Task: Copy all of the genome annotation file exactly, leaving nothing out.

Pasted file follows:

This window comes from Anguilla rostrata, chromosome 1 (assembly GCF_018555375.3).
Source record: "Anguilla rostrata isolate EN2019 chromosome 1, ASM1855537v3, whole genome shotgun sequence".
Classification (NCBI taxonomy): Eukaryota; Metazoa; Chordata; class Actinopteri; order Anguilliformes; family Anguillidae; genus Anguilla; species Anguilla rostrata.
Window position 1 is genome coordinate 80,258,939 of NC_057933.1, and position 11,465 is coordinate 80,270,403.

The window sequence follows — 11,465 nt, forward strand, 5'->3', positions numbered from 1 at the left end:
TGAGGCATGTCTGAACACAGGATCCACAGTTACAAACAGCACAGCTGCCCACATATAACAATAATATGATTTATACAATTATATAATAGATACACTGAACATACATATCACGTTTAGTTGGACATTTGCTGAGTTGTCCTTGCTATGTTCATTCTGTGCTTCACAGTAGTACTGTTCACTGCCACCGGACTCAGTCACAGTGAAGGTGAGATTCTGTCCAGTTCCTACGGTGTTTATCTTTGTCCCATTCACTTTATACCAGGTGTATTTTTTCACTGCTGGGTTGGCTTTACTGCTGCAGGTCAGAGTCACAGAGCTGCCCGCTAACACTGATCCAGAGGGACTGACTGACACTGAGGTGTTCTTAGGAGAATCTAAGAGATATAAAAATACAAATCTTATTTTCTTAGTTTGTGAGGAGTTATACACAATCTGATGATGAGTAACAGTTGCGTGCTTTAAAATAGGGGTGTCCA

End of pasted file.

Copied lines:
This window comes from Anguilla rostrata, chromosome 1 (assembly GCF_018555375.3).
Source record: "Anguilla rostrata isolate EN2019 chromosome 1, ASM1855537v3, whole genome shotgun sequence".
Classification (NCBI taxonomy): Eukaryota; Metazoa; Chordata; class Actinopteri; order Anguilliformes; family Anguillidae; genus Anguilla; species Anguilla rostrata.
Window position 1 is genome coordinate 80,258,939 of NC_057933.1, and position 11,465 is coordinate 80,270,403.

The window sequence follows — 11,465 nt, forward strand, 5'->3', positions numbered from 1 at the left end:
TGAGGCATGTCTGAACACAGGATCCACAGTTACAAACAGCACAGCTGCCCACATATAACAATAATATGATTTATACAATTATATAATAGATACACTGAACATACATATCACGTTTAGTTGGACATTTGCTGAGTTGTCCTTGCTATGTTCATTCTGTGCTTCACAGTAGTACTGTTCACTGCCACCGGACTCAGTCACAGTGAAGGTGAGATTCTGTCCAGTTCCTACGGTGTTTATCTTTGTCCCATTCACTTTATACCAGGTGTATTTTTTCACTGCTGGGTTGGCTTTACTGCTGCAGGTCAGAGTCACAGAGCTGCCCGCTAACACTGATCCAGAGGGACTGACTGACACTGAGGTGTTCTTAGGAGAATCTAAGAGATATAAAAATACAAATCTTATTTTCTTAGTTTGTGAGGAGTTATACACAATCTGATGATGAGTAACAGTTGCGTGCTTTAAAATAGGGGTGTCCA